This comes from Mark Mulligan’s Music Industry Blog:
- Total sales were down 3.9%. Based on 2012 numbers the trend suggested that 2013 revenues should have registered a 2% growth, so that is a -6% swing in momentum.
- Digital grew by 4.3% which was not enough to offset the impact of declining CD sales, which has been the story every year since 2000 except last.
- Download sales declined by 1%. Continued competition from apps and other entertainment, coupled with subscriptions poaching the most valuable download buyers is finally taking its toll.
- Subscriptions up by 51%: An impressively strong year for subscriptions but not enough to make the digital increase bigger than the physical decline on a global basis nor in key markets, including the US.
Global numbers of course can be misleading and there is a richly diverse mix of country level stories underneath them, ranging from streaming driven prosperity in the Nordics, through market stagnation in the US to crisis in Japan – where revenues collapsed by 16.8%. The Nordic renaissance helped push Europe into growth but data from the RIAA, show that total US music revenues were down a fraction – 0.3%. US download sales were down by 0.9% while subscriptions were up an impressive 57% to $628 million.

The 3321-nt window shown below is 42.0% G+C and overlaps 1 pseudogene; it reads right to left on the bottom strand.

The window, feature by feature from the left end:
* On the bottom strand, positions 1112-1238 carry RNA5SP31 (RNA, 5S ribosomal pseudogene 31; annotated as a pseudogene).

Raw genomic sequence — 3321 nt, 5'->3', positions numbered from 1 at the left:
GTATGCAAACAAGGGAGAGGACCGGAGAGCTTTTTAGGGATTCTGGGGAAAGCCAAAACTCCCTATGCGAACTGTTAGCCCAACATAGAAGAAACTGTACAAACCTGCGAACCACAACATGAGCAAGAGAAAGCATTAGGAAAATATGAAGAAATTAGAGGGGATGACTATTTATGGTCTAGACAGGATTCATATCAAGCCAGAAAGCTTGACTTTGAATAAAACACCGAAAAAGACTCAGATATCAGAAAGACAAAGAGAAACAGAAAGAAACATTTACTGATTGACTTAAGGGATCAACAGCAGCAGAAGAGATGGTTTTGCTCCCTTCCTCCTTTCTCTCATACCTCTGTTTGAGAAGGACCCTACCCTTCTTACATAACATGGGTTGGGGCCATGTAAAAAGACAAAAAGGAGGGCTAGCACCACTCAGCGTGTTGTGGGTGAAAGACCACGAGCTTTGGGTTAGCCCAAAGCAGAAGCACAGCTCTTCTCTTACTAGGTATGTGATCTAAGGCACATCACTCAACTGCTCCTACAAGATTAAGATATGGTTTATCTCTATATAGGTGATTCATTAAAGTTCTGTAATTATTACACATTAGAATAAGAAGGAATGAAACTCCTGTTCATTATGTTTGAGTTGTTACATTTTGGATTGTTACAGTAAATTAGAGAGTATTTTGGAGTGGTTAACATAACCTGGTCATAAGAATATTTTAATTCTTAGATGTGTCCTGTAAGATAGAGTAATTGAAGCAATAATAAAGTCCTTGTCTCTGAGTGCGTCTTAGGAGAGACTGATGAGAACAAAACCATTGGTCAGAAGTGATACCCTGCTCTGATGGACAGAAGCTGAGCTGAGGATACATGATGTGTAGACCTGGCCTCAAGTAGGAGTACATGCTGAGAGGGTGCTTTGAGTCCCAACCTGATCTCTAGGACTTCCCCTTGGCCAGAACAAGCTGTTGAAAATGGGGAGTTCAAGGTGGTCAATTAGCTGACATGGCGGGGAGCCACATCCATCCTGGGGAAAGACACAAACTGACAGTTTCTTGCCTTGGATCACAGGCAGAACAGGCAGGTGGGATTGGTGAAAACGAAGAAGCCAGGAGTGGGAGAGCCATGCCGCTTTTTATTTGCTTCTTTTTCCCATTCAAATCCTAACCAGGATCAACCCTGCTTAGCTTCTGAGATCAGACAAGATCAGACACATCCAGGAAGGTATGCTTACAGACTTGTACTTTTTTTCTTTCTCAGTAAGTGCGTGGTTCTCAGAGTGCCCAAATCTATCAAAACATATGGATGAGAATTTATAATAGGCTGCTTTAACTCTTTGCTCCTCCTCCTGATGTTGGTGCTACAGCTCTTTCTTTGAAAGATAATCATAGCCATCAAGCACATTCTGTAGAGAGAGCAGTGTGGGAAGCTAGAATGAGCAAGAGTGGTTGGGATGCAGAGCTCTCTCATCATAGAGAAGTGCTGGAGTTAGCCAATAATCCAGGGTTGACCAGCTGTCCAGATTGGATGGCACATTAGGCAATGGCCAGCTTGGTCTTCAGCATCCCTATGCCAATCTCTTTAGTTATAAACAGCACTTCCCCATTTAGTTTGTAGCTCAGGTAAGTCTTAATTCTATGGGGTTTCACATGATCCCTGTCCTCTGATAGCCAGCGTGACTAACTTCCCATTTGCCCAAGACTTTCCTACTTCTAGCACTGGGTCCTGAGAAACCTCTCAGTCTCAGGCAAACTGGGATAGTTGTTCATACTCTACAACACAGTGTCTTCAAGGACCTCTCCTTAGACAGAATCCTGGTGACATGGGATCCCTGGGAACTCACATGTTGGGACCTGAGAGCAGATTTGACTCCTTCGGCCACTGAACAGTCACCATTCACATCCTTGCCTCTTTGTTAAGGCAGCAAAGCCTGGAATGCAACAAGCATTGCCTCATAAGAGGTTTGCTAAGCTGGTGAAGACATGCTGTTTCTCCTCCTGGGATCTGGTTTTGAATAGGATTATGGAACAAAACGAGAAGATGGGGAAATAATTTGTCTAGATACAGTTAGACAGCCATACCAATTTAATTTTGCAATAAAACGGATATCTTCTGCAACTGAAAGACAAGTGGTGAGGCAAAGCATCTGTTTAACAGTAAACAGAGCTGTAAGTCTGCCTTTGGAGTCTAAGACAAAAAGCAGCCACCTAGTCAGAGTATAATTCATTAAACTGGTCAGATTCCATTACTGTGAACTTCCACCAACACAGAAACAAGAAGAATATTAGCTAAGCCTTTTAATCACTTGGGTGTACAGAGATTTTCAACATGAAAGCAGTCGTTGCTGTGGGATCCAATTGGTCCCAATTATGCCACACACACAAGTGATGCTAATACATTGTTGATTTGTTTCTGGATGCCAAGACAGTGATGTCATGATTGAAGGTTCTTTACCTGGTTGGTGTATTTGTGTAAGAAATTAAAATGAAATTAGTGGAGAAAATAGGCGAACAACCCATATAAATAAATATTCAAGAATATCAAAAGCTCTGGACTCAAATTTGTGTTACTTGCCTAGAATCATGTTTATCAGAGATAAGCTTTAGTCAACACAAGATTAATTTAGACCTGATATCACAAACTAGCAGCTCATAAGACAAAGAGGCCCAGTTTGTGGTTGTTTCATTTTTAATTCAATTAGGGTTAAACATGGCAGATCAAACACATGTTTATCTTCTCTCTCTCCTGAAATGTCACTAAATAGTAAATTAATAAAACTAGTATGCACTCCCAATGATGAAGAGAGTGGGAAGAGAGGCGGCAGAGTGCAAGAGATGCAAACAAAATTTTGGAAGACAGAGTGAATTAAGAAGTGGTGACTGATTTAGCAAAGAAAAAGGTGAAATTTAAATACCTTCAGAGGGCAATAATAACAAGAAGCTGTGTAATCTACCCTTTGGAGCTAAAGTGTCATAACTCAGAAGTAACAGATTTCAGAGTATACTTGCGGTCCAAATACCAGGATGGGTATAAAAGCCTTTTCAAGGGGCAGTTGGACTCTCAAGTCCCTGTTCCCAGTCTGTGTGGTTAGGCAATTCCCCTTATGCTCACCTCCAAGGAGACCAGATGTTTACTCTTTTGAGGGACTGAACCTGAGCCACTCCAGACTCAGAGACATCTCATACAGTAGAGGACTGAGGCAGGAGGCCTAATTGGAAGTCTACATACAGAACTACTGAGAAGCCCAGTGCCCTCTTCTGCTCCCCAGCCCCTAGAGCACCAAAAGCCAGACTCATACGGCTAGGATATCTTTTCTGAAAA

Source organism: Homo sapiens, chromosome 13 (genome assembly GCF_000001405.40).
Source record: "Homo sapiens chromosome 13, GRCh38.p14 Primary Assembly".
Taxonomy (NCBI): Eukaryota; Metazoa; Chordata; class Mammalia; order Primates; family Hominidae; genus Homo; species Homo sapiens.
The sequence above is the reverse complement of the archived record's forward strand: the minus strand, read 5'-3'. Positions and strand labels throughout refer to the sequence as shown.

On the one hand this shows that Spotify has managed to kick the US subscription market into gear following half a decade or so of stagnation. But on the other it shows that subscriptions take revenue from the most valuable download buyers. This backs up the trend I previously noted, that streaming takes hold best in markets where downloads never really got started. Thus markets like the US with robust download sectors will feel growth slowdown as high spending downloaders transition to streaming, while in markets like Sweden where there was no meaningful download sector to speak of, subscriptions can drive green field digital revenue growth.